Craving a unique yet discreet piercing? Discover the hidden gem of nape piercings – intimate, stylish, and perfect for those who cherish their secrets. This one-of-a-kind piercing, located at the back of the neck, is perfect for body art enthusiasts who want to stand out without having too many visible piercings. With its limited visibility, you get to decide who sees it, making it a truly intimate and personal experience.
Ready to embrace this cool, lesser-known piercing? Dive into the world of nape piercings and make a statement that’s uniquely you.
- Nape piercing is located at the back of the neck, making it less visible to others.
- Nape piercing is a type of surface piercing that involves two entry points connected by a single piece of jewelry.
- The cost of a nape piercing ranges from $30 to $60, and the healing time is generally 4 to 8 months.
- Nape piercing are considered moderately painful.
- Nape piercings come with certain risks such as infection, migration, and rejection, nerve damage, allergic reactions, and snagging and irritation.
What is a nape piercing?
A nape piercing is a type of surface piercing that is strategically placed on the back of the neck, specifically in the nape area. This unique body modification consists of two entry points—an entry and an exit hole—connected by a single piece of jewelry that sits beneath the skin’s surface. The jewelry used is usually a surface barbell, which is designed explicitly for surface piercings to minimize the risk of rejection and migration.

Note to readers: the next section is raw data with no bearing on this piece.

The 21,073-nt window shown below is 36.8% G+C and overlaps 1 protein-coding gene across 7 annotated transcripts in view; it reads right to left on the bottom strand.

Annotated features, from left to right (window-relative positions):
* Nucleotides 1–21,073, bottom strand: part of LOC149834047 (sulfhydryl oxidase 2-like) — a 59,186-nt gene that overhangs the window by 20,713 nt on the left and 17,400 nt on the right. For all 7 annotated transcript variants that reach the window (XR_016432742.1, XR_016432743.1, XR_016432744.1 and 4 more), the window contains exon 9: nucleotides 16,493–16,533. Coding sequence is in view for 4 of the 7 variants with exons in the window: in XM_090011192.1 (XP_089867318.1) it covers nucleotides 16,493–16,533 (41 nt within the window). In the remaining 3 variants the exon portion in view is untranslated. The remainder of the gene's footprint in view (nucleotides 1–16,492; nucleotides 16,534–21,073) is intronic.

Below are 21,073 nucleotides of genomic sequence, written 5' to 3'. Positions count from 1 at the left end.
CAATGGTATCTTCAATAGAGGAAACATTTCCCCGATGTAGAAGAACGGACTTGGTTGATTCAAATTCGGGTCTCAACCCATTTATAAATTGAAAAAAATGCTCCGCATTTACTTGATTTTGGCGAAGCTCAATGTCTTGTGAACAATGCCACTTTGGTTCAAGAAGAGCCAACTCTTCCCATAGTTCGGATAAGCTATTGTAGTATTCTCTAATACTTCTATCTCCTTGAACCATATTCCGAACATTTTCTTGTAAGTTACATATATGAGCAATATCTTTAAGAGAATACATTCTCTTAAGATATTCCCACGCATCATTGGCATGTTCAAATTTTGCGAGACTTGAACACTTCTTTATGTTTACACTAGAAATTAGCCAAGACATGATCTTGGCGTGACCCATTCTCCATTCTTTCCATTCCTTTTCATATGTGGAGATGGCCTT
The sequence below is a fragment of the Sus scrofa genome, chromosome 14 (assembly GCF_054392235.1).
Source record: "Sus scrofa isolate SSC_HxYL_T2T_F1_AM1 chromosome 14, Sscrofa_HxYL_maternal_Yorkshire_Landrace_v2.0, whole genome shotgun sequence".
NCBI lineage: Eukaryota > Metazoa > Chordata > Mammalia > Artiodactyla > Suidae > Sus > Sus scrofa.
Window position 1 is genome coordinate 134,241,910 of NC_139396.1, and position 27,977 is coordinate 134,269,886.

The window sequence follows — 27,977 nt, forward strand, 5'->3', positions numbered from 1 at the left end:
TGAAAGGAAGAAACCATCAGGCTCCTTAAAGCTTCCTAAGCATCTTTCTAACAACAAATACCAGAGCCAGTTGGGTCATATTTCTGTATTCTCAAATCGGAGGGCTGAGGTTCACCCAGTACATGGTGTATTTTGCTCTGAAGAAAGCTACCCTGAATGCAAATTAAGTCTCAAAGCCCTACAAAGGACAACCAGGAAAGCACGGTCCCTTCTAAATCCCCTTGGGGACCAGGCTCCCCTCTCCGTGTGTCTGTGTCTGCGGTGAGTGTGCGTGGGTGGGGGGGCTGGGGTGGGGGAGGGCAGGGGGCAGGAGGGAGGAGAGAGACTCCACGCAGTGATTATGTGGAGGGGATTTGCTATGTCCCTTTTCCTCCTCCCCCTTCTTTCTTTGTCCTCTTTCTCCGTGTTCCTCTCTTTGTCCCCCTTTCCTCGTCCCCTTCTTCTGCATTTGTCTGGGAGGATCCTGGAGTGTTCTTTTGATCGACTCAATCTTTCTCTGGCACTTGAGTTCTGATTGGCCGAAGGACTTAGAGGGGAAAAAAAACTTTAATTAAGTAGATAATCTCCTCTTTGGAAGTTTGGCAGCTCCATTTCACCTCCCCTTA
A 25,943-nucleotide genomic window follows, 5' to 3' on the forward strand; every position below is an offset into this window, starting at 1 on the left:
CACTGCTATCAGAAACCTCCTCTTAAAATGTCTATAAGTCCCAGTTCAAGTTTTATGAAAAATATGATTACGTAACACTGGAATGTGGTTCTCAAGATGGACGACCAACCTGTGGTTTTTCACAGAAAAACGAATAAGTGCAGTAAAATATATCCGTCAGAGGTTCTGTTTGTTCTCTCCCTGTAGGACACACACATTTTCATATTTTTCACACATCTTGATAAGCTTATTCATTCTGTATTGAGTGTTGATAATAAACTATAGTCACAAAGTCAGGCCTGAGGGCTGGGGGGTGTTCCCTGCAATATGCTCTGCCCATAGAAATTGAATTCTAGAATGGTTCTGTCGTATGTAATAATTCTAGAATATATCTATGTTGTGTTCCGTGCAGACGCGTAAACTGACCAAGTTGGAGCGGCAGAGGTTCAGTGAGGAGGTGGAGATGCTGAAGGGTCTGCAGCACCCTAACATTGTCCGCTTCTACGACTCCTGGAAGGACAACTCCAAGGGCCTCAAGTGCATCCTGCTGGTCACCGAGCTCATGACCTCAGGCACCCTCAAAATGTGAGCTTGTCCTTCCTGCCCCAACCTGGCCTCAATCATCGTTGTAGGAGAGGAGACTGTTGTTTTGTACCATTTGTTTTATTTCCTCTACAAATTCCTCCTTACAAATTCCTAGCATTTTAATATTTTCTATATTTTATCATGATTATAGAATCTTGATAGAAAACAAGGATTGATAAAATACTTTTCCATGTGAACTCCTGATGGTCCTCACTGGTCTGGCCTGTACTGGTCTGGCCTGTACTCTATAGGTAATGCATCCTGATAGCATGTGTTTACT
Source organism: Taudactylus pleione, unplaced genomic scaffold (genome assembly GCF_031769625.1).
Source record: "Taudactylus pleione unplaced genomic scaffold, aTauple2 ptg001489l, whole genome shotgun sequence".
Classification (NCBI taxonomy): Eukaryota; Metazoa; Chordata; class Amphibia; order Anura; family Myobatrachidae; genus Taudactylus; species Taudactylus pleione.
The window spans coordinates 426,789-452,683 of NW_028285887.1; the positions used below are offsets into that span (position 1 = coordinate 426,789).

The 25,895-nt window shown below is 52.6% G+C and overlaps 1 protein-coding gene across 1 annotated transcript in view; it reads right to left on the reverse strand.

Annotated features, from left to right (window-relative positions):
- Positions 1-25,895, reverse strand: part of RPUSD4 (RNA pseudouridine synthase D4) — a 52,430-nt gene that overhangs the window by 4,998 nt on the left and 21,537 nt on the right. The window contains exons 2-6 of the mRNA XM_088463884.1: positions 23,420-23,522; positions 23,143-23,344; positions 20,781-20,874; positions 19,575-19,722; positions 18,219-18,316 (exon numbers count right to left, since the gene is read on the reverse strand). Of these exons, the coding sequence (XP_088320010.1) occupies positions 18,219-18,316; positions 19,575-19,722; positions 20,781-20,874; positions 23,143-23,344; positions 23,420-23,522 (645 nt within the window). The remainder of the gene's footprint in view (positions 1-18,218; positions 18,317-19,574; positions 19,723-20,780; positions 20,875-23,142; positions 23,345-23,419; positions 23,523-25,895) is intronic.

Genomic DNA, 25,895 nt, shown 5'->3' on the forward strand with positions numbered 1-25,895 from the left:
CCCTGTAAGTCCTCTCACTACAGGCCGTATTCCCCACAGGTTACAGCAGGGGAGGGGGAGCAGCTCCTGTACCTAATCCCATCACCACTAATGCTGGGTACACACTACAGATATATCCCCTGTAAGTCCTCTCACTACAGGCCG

Nape piercings are sometimes referred to as “neck piercings,” but this term can be misleading, as there are various other piercing options for the neck area, such as dermal piercings or collarbone piercings. To ensure clear communication with your piercer, it is best to use the term “nape piercing” when discussing this specific type of neck piercing. Additionally, the placement of the nape piercing makes it an excellent choice for those who wish to experiment with body piercing without committing to more visible or easily noticeable modifications.
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|Nape Piercing Type||Placement||Pricing||Pain Level||Healing Time|
|Horizontal Nape Piercing||Horizontally on the back of the neck||$30 – $60||7/10||4-8 months|
|Vertical Nape Piercing||Vertically on the back of the neck||$30 – $60||7/10||4-8 months|
Nape surface piercing vs nape dermal piercing
Nape surface piercing and nape dermal piercing are two different types of piercings that can be done on the nape or back of the neck. Here, we will discuss the differences between the two.
Nape surface piercing
A nape surface piercing is a type of surface piercing that involves two entry and exit points on the back of the neck. The piercer uses a hollow needle to create a channel under the skin, through which a surface barbell or flexible bar is inserted. The jewelry sits flush with the skin, and both ends of the bar are visible. Nape surface piercings are prone to migration and rejection due to the constant movement of the neck and the pressure exerted by clothing or hair.
Nape dermal piercing
A nape dermal piercing, also known as a microdermal or single-point piercing, involves only one entry point in the skin. In this type of piercing, a small dermal anchor is inserted beneath the skin, and a dermal top or decorative end is screwed into the anchor, sitting flush with the skin’s surface. Dermal piercings require a skilled piercer to perform, as they involve the use of a dermal punch or needle to create a small pocket in the skin for the anchor.
|Feature||Nape Surface Piercing||Nape Dermal Piercing|
|Technique||Two entry points
Channel under the skin
|One entry point
Anchor beneath skin
|Jewelry||Surface barbell or flexible bar||Dermal anchor with decorative top|